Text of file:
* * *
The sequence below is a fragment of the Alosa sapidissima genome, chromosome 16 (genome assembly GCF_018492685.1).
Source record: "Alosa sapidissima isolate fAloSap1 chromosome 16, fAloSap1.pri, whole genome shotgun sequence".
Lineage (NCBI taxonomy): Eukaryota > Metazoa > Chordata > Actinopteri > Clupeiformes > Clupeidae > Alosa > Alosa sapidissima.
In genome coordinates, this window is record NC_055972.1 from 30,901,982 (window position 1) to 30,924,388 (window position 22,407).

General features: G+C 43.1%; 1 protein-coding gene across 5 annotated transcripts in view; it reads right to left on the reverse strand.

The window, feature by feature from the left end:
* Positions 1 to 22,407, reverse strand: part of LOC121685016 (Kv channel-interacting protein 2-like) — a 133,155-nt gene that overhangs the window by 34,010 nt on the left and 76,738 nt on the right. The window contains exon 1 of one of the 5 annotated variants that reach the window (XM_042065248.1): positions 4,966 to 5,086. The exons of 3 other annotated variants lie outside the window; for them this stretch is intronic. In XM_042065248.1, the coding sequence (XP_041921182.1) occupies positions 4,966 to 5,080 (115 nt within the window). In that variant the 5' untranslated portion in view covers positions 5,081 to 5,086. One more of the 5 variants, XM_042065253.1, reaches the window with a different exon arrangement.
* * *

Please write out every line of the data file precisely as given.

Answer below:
The sequence below is a fragment of the Alosa sapidissima genome, chromosome 16 (genome assembly GCF_018492685.1).
Source record: "Alosa sapidissima isolate fAloSap1 chromosome 16, fAloSap1.pri, whole genome shotgun sequence".
Lineage (NCBI taxonomy): Eukaryota > Metazoa > Chordata > Actinopteri > Clupeiformes > Clupeidae > Alosa > Alosa sapidissima.
In genome coordinates, this window is record NC_055972.1 from 30,901,982 (window position 1) to 30,924,388 (window position 22,407).

General features: G+C 43.1%; 1 protein-coding gene across 5 annotated transcripts in view; it reads right to left on the reverse strand.

The window, feature by feature from the left end:
* Positions 1 to 22,407, reverse strand: part of LOC121685016 (Kv channel-interacting protein 2-like) — a 133,155-nt gene that overhangs the window by 34,010 nt on the left and 76,738 nt on the right. The window contains exon 1 of one of the 5 annotated variants that reach the window (XM_042065248.1): positions 4,966 to 5,086. The exons of 3 other annotated variants lie outside the window; for them this stretch is intronic. In XM_042065248.1, the coding sequence (XP_041921182.1) occupies positions 4,966 to 5,080 (115 nt within the window). In that variant the 5' untranslated portion in view covers positions 5,081 to 5,086. One more of the 5 variants, XM_042065253.1, reaches the window with a different exon arrangement.